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  • Coomaraswamy, The Secret of the Golden Flower 305

    science ". This, in commentary on a Taoist text, can only amount to saying that it is incomprehensible, Taoism and yoga being precisely metaphysical systems and methods, not kinds of psycho- therapy; Jung's explanations, however admirable in themselves, thus represent a Taoism in which the Tao is left out.

    Jung's repeated warnings against an " aesthetic or intellectual flirtation " of European minds with Oriental thought and method are in the main extremely well taken; to imitate Oriental methods would be a kind of Chinoiserie, "a case of the right means in the hands of the wrong men." On the other hand, he points out that that which may be a dangerous infection, may also become a heal- ing remedy, " to hear the simple language of Wilhelm, the messen- ger from China, is a real blessing . . . it carries to us the delicate perfume of the Golden Flower. Penetrating gently, it has set in the soil of Europe a tender seedling, for us a new presentiment of life and Meaning." Indeed, " The picture of the East he has given us, free as it was from ulterior motive and any trace of violence, could never have been created in such completeness by Wilhelm, had he not been able to let the European in himself slip into the background. . . . Wilhelm fulfilled his mission in every sense of the word."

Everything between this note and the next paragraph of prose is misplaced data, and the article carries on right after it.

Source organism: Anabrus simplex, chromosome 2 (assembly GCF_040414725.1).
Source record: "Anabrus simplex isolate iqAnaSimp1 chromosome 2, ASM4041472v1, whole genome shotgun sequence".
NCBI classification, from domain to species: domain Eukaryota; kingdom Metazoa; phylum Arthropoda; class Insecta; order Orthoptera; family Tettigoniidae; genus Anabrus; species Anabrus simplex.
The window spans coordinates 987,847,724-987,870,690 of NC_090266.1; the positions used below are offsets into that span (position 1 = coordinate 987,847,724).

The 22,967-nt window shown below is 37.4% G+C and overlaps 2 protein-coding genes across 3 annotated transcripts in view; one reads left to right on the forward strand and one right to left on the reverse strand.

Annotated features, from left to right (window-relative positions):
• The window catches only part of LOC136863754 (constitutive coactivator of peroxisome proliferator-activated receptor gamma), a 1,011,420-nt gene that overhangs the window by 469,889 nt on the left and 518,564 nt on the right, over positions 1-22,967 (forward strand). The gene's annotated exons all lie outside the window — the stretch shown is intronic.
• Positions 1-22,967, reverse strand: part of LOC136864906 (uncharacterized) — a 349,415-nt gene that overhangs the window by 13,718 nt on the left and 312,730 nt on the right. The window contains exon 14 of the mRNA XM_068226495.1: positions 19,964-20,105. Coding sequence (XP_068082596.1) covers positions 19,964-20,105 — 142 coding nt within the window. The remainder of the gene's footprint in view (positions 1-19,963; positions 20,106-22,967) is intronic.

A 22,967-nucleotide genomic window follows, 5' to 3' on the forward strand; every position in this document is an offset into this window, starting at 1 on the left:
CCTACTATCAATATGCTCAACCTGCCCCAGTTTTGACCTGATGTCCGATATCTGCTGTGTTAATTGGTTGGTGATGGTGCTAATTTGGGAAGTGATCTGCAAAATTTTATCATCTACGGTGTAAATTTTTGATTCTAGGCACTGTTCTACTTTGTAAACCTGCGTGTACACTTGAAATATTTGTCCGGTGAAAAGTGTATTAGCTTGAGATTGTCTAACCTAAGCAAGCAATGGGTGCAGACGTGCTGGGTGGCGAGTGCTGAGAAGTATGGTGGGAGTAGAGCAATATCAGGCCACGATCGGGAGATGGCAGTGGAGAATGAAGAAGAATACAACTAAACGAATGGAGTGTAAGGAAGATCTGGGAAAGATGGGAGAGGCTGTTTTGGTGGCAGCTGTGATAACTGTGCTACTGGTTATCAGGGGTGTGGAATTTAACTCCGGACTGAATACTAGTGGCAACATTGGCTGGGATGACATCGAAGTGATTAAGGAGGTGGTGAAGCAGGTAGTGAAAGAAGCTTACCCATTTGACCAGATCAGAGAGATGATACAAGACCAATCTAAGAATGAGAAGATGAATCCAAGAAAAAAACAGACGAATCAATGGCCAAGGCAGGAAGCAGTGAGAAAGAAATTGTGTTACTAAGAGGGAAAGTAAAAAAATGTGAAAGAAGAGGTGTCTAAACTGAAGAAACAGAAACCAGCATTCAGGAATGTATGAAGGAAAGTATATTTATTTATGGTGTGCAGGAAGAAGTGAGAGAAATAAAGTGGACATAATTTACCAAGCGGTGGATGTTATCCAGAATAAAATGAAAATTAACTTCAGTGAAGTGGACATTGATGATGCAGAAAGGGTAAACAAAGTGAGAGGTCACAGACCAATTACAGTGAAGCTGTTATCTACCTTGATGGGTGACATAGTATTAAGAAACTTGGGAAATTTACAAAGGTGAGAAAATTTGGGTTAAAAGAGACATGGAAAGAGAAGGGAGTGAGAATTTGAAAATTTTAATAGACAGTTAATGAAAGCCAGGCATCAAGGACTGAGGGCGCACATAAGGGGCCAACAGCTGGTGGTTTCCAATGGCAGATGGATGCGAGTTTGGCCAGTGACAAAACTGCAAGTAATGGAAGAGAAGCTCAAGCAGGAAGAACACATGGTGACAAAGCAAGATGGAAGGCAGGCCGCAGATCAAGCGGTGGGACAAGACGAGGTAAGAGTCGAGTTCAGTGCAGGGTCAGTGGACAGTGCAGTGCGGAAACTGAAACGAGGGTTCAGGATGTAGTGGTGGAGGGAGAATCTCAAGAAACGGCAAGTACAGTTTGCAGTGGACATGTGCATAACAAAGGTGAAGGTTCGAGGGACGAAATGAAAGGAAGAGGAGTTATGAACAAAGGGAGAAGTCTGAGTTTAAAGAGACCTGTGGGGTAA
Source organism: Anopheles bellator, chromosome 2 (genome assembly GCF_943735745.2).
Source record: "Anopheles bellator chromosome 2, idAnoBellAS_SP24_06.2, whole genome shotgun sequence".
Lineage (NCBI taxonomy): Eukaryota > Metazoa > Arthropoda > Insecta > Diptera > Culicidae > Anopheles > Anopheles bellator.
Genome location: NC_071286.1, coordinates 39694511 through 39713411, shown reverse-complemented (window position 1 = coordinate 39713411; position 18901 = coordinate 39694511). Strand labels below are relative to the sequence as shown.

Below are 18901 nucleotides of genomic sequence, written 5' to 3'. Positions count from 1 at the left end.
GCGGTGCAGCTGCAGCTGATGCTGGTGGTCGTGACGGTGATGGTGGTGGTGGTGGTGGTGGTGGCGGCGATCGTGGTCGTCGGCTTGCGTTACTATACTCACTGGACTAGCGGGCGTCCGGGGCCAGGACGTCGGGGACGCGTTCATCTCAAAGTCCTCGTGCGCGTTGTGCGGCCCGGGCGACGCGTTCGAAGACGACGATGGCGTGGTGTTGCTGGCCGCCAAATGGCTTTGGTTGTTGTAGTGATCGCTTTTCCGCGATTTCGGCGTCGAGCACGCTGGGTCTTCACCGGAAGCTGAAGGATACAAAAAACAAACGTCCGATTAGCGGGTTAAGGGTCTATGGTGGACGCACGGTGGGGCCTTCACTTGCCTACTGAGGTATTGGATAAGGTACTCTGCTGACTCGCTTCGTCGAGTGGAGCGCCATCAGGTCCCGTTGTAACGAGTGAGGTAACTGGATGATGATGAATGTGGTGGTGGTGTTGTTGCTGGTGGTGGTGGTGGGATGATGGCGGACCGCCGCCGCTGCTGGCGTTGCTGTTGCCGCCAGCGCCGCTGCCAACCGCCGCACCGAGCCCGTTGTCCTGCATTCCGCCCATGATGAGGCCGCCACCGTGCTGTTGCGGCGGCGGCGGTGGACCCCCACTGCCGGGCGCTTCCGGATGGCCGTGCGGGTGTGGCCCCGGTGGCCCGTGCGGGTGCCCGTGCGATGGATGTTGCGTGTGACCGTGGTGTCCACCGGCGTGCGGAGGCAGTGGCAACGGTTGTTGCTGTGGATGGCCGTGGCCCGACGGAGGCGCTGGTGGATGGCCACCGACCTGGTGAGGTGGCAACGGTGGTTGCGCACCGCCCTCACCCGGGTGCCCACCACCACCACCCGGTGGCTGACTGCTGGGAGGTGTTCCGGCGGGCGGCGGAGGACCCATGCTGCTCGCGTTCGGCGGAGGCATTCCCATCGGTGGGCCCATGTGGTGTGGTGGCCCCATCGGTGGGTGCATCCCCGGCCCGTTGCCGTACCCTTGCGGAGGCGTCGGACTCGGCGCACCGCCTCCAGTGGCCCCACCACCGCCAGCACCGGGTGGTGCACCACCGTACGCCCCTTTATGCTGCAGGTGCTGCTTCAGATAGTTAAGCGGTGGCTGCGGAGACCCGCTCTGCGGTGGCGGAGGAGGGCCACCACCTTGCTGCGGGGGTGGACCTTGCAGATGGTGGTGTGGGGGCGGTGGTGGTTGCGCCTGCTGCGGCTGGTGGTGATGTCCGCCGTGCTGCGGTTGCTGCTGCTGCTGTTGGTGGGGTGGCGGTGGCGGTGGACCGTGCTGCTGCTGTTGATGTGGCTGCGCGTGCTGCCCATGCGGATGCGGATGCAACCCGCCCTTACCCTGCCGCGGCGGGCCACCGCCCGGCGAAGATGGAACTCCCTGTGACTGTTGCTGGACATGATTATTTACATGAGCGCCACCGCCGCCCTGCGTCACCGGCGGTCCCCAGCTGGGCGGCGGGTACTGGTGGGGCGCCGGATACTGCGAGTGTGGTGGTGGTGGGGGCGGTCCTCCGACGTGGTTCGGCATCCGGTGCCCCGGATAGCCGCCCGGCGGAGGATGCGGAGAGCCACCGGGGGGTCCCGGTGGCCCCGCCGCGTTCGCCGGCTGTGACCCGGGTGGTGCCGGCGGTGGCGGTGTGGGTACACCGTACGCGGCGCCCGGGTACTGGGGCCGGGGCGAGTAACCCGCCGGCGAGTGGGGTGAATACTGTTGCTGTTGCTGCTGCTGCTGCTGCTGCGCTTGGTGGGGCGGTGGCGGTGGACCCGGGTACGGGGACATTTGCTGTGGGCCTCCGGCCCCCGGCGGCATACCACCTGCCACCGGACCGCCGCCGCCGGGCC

In the present edition, mandala is consistently misprinted mcandala. What a manddla nrithya (nrtya), p. 97, may be I can- not say, unless perhaps the dance alluded to is the risa mandala. The title of Bdhme's XL Questions of the Soule is misprinted "' For the Questions of the Soule ", p. 97, note 2.

    The Story of Kdlaka: Texts, history, legends, and miniature paint- ings of the Jain hagiographical work the Kaldakaccryakatha. By W. NORMAN BROWN. Freer Gallery of Art Oriental Series, No. 1. Washington: SMITHSONIAN INSTITUTION, 1933. Pp. viii + 149, with 15 plates, 5 in full color.

    This most admirable monograph combines two connected lines of study, offering on the one hand critical editions and translations of various versions of the Kdiakdcarya legend, and on the other summarizing and coordinating all that is known of the history of Jaina, Gujar5th, or as the author prefers to say, Western Indian, miniature painting. The reviewer cannot contribute to the criti-